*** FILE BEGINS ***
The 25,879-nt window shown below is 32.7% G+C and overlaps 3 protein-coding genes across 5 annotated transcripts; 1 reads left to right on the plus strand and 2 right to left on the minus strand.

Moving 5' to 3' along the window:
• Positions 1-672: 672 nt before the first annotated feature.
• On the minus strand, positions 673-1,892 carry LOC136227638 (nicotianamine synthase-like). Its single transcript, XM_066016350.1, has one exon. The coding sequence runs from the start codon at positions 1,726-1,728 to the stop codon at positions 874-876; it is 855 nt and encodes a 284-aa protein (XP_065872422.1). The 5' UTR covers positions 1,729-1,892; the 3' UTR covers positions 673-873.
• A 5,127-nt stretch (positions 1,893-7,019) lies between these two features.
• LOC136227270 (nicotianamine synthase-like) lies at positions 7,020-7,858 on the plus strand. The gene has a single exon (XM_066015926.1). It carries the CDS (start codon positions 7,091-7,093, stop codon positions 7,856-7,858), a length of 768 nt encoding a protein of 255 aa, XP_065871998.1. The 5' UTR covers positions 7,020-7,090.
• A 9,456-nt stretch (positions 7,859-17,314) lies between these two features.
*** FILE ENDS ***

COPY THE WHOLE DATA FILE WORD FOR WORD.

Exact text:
The 25,879-nt window shown below is 32.7% G+C and overlaps 3 protein-coding genes across 5 annotated transcripts; 1 reads left to right on the plus strand and 2 right to left on the minus strand.

Moving 5' to 3' along the window:
• Positions 1-672: 672 nt before the first annotated feature.
• On the minus strand, positions 673-1,892 carry LOC136227638 (nicotianamine synthase-like). Its single transcript, XM_066016350.1, has one exon. The coding sequence runs from the start codon at positions 1,726-1,728 to the stop codon at positions 874-876; it is 855 nt and encodes a 284-aa protein (XP_065872422.1). The 5' UTR covers positions 1,729-1,892; the 3' UTR covers positions 673-873.
• A 5,127-nt stretch (positions 1,893-7,019) lies between these two features.
• LOC136227270 (nicotianamine synthase-like) lies at positions 7,020-7,858 on the plus strand. The gene has a single exon (XM_066015926.1). It carries the CDS (start codon positions 7,091-7,093, stop codon positions 7,856-7,858), a length of 768 nt encoding a protein of 255 aa, XP_065871998.1. The 5' UTR covers positions 7,020-7,090.
• A 9,456-nt stretch (positions 7,859-17,314) lies between these two features.